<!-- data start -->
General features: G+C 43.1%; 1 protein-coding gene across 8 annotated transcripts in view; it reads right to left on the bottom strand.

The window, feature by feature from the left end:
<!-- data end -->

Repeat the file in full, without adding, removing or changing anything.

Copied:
General features: G+C 43.1%; 1 protein-coding gene across 8 annotated transcripts in view; it reads right to left on the bottom strand.

The window, feature by feature from the left end: